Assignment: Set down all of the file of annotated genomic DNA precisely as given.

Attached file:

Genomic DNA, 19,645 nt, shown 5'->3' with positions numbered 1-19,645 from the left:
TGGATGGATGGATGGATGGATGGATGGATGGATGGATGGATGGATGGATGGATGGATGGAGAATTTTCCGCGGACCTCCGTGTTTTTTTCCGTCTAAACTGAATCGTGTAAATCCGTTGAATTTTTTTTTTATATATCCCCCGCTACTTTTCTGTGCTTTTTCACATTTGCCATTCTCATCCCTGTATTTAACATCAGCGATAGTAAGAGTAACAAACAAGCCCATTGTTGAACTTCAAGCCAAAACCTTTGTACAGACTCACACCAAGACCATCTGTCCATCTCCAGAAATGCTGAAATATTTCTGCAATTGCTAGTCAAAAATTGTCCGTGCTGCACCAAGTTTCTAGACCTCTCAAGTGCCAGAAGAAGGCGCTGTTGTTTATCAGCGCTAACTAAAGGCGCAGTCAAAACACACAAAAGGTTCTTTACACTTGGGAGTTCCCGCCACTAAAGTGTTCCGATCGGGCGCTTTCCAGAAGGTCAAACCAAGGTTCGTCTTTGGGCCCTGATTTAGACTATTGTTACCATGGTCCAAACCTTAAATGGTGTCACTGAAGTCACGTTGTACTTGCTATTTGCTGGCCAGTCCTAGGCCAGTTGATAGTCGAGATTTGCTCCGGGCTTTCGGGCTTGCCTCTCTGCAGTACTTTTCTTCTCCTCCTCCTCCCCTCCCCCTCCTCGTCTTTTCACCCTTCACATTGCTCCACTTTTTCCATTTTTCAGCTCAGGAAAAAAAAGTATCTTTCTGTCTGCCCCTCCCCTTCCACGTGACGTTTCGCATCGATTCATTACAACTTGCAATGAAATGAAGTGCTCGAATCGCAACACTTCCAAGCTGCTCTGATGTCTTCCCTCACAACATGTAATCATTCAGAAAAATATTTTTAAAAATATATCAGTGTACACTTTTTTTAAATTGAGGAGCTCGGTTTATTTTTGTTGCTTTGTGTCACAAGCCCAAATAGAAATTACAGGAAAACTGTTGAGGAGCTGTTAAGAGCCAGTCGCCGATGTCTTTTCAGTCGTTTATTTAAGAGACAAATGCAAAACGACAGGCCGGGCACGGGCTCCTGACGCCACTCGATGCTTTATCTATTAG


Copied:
Genomic DNA, 19,645 nt, shown 5'->3' with positions numbered 1-19,645 from the left:
TGGATGGATGGATGGATGGATGGATGGATGGATGGATGGATGGATGGATGGATGGATGGAGAATTTTCCGCGGACCTCCGTGTTTTTTTCCGTCTAAACTGAATCGTGTAAATCCGTTGAATTTTTTTTTTATATATCCCCCGCTACTTTTCTGTGCTTTTTCACATTTGCCATTCTCATCCCTGTATTTAACATCAGCGATAGTAAGAGTAACAAACAAGCCCATTGTTGAACTTCAAGCCAAAACCTTTGTACAGACTCACACCAAGACCATCTGTCCATCTCCAGAAATGCTGAAATATTTCTGCAATTGCTAGTCAAAAATTGTCCGTGCTGCACCAAGTTTCTAGACCTCTCAAGTGCCAGAAGAAGGCGCTGTTGTTTATCAGCGCTAACTAAAGGCGCAGTCAAAACACACAAAAGGTTCTTTACACTTGGGAGTTCCCGCCACTAAAGTGTTCCGATCGGGCGCTTTCCAGAAGGTCAAACCAAGGTTCGTCTTTGGGCCCTGATTTAGACTATTGTTACCATGGTCCAAACCTTAAATGGTGTCACTGAAGTCACGTTGTACTTGCTATTTGCTGGCCAGTCCTAGGCCAGTTGATAGTCGAGATTTGCTCCGGGCTTTCGGGCTTGCCTCTCTGCAGTACTTTTCTTCTCCTCCTCCTCCCCTCCCCCTCCTCGTCTTTTCACCCTTCACATTGCTCCACTTTTTCCATTTTTCAGCTCAGGAAAAAAAAGTATCTTTCTGTCTGCCCCTCCCCTTCCACGTGACGTTTCGCATCGATTCATTACAACTTGCAATGAAATGAAGTGCTCGAATCGCAACACTTCCAAGCTGCTCTGATGTCTTCCCTCACAACATGTAATCATTCAGAAAAATATTTTTAAAAATATATCAGTGTACACTTTTTTTAAATTGAGGAGCTCGGTTTATTTTTGTTGCTTTGTGTCACAAGCCCAAATAGAAATTACAGGAAAACTGTTGAGGAGCTGTTAAGAGCCAGTCGCCGATGTCTTTTCAGTCGTTTATTTAAGAGACAAATGCAAAACGACAGGCCGGGCACGGGCTCCTGACGCCACTCGATGCTTTATCTATTAG